The Interpreter Foundation is pleased to announce that Interpreter: A Journal of Mormon Scripture, Volume 10 (2014), is now available in paperback for ordering. The 282 page volume can be ordered online at Amazon, or better yet, at AmazonSmile, if you would like to donate a portion of your purchase to The Interpreter Foundation at no additional cost to you. The volume price is $6.35 plus shipping (or free shipping with Amazon Prime membership). This price reflects the cost of printing only, with no markup or royalty. This bound volume includes all of the peer-reviewed articles that have been published in volume 10 online at MormonInterpreter.com.
If you purchase the print edition through Amazon or AmazonSmile, you’ll also receive a free copy of the digital Kindle edition of the volume through the Kindle Matchbook service. Those who have purchased the paperback volumes in the past from Amazon can also access the Kindle edition of those same volumes for free.
If you’d like to automatically receive Interpreter volumes in the mail soon after they are completed, please consider subscribing to our annual print subscription for the annual price of $50 (covers our cost of printing and shipping only, without markup or royalty). Annual print subscribers will have priority access to our print editions, before they are made available to the general public on Amazon and AmazonSmile.
Volume 10 is also now available in several digital e-book formats. They are available for downloading at the following links, or directly from your electronic device in its respective e-book store:
PDF (free) – can be read on most computers and devices, but text size cannot usually be adjusted.
EPUB (free) - can be read on Apple iPad, iPhone, iPod Touch, Barnes & Noble Nook, Sony Reader, Kobo, and most e-reading apps including iBooks, Stanza, Aldiko, and Adobe Digital Editions. This file must be transferred to your device.
MOBI (free) - can be read on Amazon Kindle devices and Kindle apps. This file must be transferred to your device.
Apple’s iBookstore (free) – can be read on Apple iPad, iPhone, and iPod Touch. Downloads automatically to your device.
Nook Books ($0.99*) – Barnes & Noble’s Nook Books store, can be read on Barnes & Noble Nook devices. Downloads automatically to your device.
Kindle Store ($0.99*) – Amazon’s Kindle store, can be read on Amazon Kindle devices and Kindle apps on tablet devices. If you purchase the paperback version from Amazon, this Kindle edition is free. Downloads automatically to your device.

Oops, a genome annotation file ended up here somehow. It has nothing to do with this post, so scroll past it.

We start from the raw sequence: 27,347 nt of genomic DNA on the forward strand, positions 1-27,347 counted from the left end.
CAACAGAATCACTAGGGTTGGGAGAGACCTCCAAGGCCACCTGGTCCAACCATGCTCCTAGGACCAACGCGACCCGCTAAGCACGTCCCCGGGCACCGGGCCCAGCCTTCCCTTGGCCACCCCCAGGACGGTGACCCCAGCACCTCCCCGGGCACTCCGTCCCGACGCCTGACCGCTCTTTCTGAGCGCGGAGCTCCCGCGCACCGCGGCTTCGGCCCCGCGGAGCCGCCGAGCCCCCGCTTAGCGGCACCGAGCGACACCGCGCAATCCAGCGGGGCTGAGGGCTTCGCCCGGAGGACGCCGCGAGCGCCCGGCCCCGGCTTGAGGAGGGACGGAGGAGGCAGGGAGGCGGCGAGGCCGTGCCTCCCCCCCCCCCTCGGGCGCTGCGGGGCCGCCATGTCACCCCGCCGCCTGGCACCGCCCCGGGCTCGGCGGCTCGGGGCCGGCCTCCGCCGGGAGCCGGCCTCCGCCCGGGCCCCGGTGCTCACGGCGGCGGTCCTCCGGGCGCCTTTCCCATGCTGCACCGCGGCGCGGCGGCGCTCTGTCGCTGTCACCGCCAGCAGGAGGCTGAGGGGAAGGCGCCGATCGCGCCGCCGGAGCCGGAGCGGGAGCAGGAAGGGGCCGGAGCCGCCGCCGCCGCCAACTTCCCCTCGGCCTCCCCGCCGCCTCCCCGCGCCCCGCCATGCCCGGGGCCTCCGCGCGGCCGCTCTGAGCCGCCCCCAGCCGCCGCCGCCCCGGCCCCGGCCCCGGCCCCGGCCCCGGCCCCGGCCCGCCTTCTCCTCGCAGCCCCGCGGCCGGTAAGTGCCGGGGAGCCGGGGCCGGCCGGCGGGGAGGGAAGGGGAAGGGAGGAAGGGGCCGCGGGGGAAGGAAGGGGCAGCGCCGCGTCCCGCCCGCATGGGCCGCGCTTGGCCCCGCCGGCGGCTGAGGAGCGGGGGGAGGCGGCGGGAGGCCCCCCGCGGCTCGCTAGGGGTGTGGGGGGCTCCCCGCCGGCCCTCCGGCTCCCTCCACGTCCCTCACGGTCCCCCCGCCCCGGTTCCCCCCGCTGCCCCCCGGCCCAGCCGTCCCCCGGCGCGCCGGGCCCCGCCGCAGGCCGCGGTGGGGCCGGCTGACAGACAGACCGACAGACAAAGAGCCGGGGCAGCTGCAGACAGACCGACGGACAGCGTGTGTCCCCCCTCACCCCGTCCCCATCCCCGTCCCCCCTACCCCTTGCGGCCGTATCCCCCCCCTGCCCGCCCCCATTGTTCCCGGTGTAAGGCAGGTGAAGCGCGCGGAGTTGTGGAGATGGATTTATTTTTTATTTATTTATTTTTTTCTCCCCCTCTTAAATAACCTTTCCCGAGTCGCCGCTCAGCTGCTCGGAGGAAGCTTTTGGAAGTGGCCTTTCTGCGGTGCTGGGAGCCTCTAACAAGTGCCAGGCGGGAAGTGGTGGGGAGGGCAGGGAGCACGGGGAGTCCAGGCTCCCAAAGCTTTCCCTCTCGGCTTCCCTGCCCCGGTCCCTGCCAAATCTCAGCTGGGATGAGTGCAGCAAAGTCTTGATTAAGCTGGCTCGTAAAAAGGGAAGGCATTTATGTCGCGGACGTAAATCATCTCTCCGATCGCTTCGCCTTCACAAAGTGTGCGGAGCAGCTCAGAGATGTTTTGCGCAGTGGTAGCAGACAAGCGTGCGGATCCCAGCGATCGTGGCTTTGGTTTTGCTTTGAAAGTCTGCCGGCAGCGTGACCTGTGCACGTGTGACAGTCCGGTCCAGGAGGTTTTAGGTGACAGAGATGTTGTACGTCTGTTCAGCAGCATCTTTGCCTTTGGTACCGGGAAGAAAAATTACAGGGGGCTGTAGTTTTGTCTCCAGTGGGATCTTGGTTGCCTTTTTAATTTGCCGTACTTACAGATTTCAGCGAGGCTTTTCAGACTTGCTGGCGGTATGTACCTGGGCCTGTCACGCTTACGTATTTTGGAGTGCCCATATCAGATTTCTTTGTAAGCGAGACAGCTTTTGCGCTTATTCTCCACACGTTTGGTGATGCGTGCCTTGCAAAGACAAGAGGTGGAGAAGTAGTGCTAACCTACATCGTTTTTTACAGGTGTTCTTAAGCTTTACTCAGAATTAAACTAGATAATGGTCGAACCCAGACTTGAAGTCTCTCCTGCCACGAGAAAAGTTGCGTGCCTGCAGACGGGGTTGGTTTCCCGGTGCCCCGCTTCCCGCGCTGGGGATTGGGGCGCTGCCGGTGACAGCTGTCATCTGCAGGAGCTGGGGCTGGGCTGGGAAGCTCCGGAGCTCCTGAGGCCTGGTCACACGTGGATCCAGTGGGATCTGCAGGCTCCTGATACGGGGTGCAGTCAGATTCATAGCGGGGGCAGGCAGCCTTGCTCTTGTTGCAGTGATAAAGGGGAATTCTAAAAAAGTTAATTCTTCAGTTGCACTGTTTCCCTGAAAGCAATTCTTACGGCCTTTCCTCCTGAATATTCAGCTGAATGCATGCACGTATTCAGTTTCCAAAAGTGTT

Google Books, Google Play (free) – Google’s e-book bookstores, can be read on a variety of devices, including Android phones and tablets. Downloads automatically to your device.
*Note, this is the minimum we are allowed to charge for these formats.
We thank all of the many people who have made Interpreter possible, and the many hours of volunteer work and generous donations which have been given.
They discuss what it means to be a voice on the internet, more specifically a female voice on the internet and the opportunities that effort has in sustaining Church leaders and furthering church dialogue online.
Questions addressed in the interview: In what ways does attending this conference help you in your efforts as a voice online in defense of the gospel and the church.
You have a combined effort that you co-founded, Mormon Women Stand. Was this a response to something in particular, the ground up inspiration to add your voice to the discourse online?
How and why is MWS different? (how many people involved and what is your audience?)
Who is the intended audience of your work with MWS?
This is Scripture Roundtable 86 from The Interpreter Foundation, in which we discuss the Old Testament Gospel Doctrine Lesson #36, The Glory of Zion Will Be a Defense, focusing on scriptures in Isaiah 1-6, bringing in various insights to help us better understand the scriptures. These roundtables will generally follow the 2014 Gospel Doctrine schedule of scriptures, a few weeks ahead of time.
Panelists for this roundtable are John Gee, Martin Tanner, and Cassandra Hedelius.
This roundtable is also available as an audio podcast, and will be included in the podcast feed. You can listen by pressing the play button or download the podcast below:
That Brigham Young struggled with and eventually succumbed to racial insensitivities is an undisputed matter of the historical record. From the perspective of not a few nineteenth-century Americans, not to mention most anyone born in the last 50 years, Brigham Young peddled in racial rhetoric and promoted policies that bode poorly not only with our sensibilities but also with the spirit of the Book of Mormon: “All are alike unto God, both black and white, bond and free,” a vision established for the Saints in 1830, not 1978.
I view the races of mankind as fundamentally equal in privilege and love before God. Embracing the gospel as I do, I cannot believe otherwise. Few things bring me as much pain as reading that a man whom I want to revere could say things so far below his calling. So how can such a man be worthy of my respect, let alone my sustaining vote?